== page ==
Are We Over-complicating Life?



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I’ve heard of oh, so many people who are stressed out, and any number of new books are hitting the shelves about managing our anxiety. I’ve even written blog posts on the subject (such as this one or this one).

Worse, the suicide rate among teens is on the rise, and there’s apparently so much pressure on kids to get good grades, to get into the right universities, that some people have simply thrown away the book on right and wrong.

What’s the matter with us? Our technology is supposed to make life easier, but teens are now getting killed because they allow their screens to dictate their lives. They get lured into places by dangerous people, they text while they drive, they tarnish their reputation by foolish pictures or comments or arguments.

And parents aren’t far behind. They work so hard to accomplish so much and then face their empty nest without a relationship with the kids they thought they were doing all their frantic activity for.

I didn’t mean to get started on the negative stuff. The fact is, even if we’re not living it, we rub shoulders with those who are.

But we ought to live differently. God put all people on this earth that He might enter into a friendship with each of us, that we can enjoy Him, that we can shine a spotlight on Him to show others how great He is.

Isn’t that what we do with our family? Pull out the phone and show pictures of the new baby or post the graduation shots on social media? We want people to know how great our kids are. How cute, how accomplished, how hard working. We want everyone to know what we know about them.

So, why shouldn’t we want to do the same about our Father? Our Heavenly Father? It’s a normal, natural family reaction—hold up the picture so everyone can see Him. Tell others how great He is.

Of course we can’t tell people about what we don’t know, so we need to wrap ourselves in this relationship and learn all we can about the God who made us, who loves us, with whom we will spend eternity.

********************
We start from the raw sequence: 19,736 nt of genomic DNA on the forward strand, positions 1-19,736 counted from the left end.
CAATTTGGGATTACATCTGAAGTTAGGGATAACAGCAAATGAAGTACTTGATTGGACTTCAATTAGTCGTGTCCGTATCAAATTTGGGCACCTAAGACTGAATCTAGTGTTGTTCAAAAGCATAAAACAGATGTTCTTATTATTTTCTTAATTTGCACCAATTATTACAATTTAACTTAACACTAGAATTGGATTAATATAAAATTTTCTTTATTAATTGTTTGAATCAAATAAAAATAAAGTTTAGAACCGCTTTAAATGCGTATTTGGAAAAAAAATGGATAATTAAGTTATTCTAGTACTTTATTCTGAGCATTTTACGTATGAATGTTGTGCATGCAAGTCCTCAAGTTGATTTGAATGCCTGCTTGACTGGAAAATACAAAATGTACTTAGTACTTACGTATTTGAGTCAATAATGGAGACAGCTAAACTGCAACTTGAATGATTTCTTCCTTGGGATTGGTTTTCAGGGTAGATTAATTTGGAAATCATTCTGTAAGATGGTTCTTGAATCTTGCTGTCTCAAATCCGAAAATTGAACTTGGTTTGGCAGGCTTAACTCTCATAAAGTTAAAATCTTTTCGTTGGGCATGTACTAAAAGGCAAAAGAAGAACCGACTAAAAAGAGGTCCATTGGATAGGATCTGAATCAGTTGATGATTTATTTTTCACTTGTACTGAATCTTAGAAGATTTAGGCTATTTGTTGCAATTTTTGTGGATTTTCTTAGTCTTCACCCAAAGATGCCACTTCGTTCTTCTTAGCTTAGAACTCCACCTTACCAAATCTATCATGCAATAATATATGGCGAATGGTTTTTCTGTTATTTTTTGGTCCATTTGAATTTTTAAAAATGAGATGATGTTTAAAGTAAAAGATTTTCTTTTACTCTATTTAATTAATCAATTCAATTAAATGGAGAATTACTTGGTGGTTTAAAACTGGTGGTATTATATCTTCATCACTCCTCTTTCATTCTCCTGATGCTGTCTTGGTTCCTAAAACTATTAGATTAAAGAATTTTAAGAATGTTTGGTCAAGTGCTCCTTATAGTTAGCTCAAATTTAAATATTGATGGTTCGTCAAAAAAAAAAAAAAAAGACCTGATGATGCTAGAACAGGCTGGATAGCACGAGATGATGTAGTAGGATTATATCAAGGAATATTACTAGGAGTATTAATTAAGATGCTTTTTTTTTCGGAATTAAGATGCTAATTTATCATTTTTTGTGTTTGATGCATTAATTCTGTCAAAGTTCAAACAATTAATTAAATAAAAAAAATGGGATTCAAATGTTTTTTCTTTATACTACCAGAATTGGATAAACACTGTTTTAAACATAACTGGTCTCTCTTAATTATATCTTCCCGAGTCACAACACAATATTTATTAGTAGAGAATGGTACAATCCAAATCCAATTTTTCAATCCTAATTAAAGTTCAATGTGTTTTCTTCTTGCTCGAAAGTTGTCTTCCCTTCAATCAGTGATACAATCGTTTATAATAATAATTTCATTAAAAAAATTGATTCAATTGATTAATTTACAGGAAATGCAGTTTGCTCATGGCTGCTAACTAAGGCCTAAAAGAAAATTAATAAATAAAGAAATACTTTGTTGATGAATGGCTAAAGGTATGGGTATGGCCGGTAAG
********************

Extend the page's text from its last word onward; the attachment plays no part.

Instead, we scurry and storm about trying to accomplish all the things the world tells us are important. We need to earn, accomplish, move up the corporate ladder.

But why?

If we were made for one thing, just one thing, why do we trouble ourselves with doing so many other things?

Jesus put it this way to His friend Martha:

But Martha was distracted with all her preparations; and she came up to Him and said, “Lord, do You not care that my sister has left me to do all the serving alone? Then tell her to help me.” But the Lord answered and said to her, “Martha, Martha, you are worried and bothered about so many things; but only one thing is necessary, for Mary has chosen the good part, which shall not be taken away from her.” (Luke 10:40-42; emphasis mine)

What had Mary chosen? To sit at Jesus’s feet and learn from Him. Enter into relationship with Him. Spend time with Him.

I don’t know how that would look for others living in western society in the 21st century. Each person has to decide that for himself or herself, but I’m pretty sure we all think there’s more than one thing that “is necessary.”

Jesus said, No. Only one is necessary.

The rest? We put them into places of importance, sometimes even crowding out the necessary to work on our other stuff.

Ironic. I recently heard a pastor preach on knowing God’s will. He gave something like eight questions that he asks to know what God wants for him—the ones he suggests everyone else asks in order to figure out God’s will. In the back of my mind I thought, Really? Jesus put two things before us: love God and love our neighbor. That’s what God’s will is. I don’t need to over complicate this issue. To Martha, He narrowed that down to one thing: the necessary thing.

We love God by sitting at His feet until we desire what He desires, until we do what He directs us to do. We love our neighbors by putting the needs of those who cross our paths before our own needs. I could give examples, but really it’s not up to me to define what this means for other people. I have to know what God is saying by His Holy Spirit, to me.

But it’s not complicated. Not really.

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